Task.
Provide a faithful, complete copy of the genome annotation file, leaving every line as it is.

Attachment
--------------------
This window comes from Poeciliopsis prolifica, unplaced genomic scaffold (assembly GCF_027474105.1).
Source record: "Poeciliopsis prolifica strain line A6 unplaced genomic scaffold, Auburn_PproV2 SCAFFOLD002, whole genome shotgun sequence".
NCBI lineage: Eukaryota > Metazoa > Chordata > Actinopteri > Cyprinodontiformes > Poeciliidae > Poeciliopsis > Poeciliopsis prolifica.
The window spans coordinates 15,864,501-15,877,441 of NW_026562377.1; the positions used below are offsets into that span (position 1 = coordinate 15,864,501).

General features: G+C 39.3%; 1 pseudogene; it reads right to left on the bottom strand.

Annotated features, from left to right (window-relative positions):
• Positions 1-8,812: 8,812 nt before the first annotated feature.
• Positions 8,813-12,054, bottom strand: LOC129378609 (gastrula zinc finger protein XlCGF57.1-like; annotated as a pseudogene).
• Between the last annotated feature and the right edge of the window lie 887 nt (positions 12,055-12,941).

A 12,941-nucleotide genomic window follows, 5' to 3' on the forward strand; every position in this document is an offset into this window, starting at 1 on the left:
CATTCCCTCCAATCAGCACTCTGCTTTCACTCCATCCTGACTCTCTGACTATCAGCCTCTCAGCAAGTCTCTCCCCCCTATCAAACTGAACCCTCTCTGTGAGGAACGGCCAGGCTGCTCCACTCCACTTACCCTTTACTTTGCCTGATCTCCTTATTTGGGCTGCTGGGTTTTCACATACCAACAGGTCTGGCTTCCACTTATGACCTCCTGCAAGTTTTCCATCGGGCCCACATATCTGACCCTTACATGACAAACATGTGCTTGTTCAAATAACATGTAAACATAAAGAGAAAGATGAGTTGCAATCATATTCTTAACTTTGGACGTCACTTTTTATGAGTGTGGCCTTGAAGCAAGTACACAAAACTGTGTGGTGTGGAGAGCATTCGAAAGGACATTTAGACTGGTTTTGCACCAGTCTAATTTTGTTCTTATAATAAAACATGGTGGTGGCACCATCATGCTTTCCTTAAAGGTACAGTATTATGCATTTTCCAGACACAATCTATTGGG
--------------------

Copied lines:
This window comes from Poeciliopsis prolifica, unplaced genomic scaffold (assembly GCF_027474105.1).
Source record: "Poeciliopsis prolifica strain line A6 unplaced genomic scaffold, Auburn_PproV2 SCAFFOLD002, whole genome shotgun sequence".
NCBI lineage: Eukaryota > Metazoa > Chordata > Actinopteri > Cyprinodontiformes > Poeciliidae > Poeciliopsis > Poeciliopsis prolifica.
The window spans coordinates 15,864,501-15,877,441 of NW_026562377.1; the positions used below are offsets into that span (position 1 = coordinate 15,864,501).

General features: G+C 39.3%; 1 pseudogene; it reads right to left on the bottom strand.

Annotated features, from left to right (window-relative positions):
• Positions 1-8,812: 8,812 nt before the first annotated feature.
• Positions 8,813-12,054, bottom strand: LOC129378609 (gastrula zinc finger protein XlCGF57.1-like; annotated as a pseudogene).
• Between the last annotated feature and the right edge of the window lie 887 nt (positions 12,055-12,941).

A 12,941-nucleotide genomic window follows, 5' to 3' on the forward strand; every position in this document is an offset into this window, starting at 1 on the left:
CATTCCCTCCAATCAGCACTCTGCTTTCACTCCATCCTGACTCTCTGACTATCAGCCTCTCAGCAAGTCTCTCCCCCCTATCAAACTGAACCCTCTCTGTGAGGAACGGCCAGGCTGCTCCACTCCACTTACCCTTTACTTTGCCTGATCTCCTTATTTGGGCTGCTGGGTTTTCACATACCAACAGGTCTGGCTTCCACTTATGACCTCCTGCAAGTTTTCCATCGGGCCCACATATCTGACCCTTACATGACAAACATGTGCTTGTTCAAATAACATGTAAACATAAAGAGAAAGATGAGTTGCAATCATATTCTTAACTTTGGACGTCACTTTTTATGAGTGTGGCCTTGAAGCAAGTACACAAAACTGTGTGGTGTGGAGAGCATTCGAAAGGACATTTAGACTGGTTTTGCACCAGTCTAATTTTGTTCTTATAATAAAACATGGTGGTGGCACCATCATGCTTTCCTTAAAGGTACAGTATTATGCATTTTCCAGACACAATCTATTGGG